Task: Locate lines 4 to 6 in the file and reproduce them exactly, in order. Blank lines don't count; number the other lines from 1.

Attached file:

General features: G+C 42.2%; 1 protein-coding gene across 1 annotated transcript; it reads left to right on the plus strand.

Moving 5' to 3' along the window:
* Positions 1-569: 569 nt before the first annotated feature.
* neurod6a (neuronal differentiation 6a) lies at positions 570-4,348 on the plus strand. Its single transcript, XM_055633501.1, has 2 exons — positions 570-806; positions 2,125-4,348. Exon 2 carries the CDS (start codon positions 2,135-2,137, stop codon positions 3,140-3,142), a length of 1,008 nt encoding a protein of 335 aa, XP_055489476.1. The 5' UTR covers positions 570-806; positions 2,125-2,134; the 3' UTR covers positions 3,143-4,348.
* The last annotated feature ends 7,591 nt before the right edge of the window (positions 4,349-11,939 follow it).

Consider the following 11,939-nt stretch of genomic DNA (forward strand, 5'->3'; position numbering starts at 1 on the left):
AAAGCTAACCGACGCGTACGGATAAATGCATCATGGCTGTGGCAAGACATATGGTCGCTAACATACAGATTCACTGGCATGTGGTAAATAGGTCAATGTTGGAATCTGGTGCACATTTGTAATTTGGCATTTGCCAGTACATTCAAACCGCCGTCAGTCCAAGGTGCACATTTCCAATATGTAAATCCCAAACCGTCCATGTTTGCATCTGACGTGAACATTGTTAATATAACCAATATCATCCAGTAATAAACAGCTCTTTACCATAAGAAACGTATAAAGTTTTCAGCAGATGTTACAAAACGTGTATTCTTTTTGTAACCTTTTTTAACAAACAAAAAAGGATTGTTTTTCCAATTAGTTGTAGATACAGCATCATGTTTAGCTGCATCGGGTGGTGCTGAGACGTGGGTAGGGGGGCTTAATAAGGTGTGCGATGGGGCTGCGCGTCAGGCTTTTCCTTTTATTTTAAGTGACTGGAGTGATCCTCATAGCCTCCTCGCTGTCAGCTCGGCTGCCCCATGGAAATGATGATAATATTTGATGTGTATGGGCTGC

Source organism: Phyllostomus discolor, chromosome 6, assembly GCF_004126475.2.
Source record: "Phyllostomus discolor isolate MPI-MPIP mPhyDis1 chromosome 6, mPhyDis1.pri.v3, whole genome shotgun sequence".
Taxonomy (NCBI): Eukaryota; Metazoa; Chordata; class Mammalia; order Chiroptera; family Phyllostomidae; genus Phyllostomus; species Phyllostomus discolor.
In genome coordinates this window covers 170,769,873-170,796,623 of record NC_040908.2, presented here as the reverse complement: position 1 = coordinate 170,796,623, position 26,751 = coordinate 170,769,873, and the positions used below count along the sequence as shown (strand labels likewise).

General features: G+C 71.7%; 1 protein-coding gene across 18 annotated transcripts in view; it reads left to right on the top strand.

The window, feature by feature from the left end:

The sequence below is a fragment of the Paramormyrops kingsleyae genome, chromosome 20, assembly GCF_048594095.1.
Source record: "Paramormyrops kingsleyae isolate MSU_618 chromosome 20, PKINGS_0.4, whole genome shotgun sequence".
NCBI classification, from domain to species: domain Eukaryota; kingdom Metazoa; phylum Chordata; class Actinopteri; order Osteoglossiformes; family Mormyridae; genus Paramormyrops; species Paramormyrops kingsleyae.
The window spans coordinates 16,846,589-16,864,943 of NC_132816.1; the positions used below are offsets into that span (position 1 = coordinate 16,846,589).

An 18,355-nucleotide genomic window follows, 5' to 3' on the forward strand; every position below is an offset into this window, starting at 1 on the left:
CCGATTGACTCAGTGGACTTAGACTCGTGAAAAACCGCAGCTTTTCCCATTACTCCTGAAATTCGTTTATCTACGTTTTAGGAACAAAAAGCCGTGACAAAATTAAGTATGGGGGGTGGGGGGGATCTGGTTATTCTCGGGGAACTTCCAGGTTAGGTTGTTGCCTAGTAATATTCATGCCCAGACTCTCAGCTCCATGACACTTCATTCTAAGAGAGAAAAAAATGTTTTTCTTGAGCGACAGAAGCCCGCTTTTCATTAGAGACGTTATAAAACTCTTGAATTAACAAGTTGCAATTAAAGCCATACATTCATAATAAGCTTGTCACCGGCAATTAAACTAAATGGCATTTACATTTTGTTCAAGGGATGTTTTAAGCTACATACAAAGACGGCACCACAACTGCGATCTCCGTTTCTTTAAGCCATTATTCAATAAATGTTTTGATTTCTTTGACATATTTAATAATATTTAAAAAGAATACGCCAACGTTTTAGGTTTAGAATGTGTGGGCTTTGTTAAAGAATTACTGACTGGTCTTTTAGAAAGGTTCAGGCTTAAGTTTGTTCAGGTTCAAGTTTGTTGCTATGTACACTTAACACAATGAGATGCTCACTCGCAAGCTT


* neurod6a (neuronal differentiation 6a) lies at positions 570-4,348 on the plus strand. Its single transcript, XM_055633501.1, has 2 exons — positions 570-806; positions 2,125-4,348. Exon 2 carries the CDS (start codon positions 2,135-2,137, stop codon positions 3,140-3,142), a length of 1,008 nt encoding a protein of 335 aa, XP_055489476.1. The 5' UTR covers positions 570-806; positions 2,125-2,134; the 3' UTR covers positions 3,143-4,348.
* The last annotated feature ends 7,591 nt before the right edge of the window (positions 4,349-11,939 follow it).

Consider the following 11,939-nt stretch of genomic DNA (forward strand, 5'->3'; position numbering starts at 1 on the left):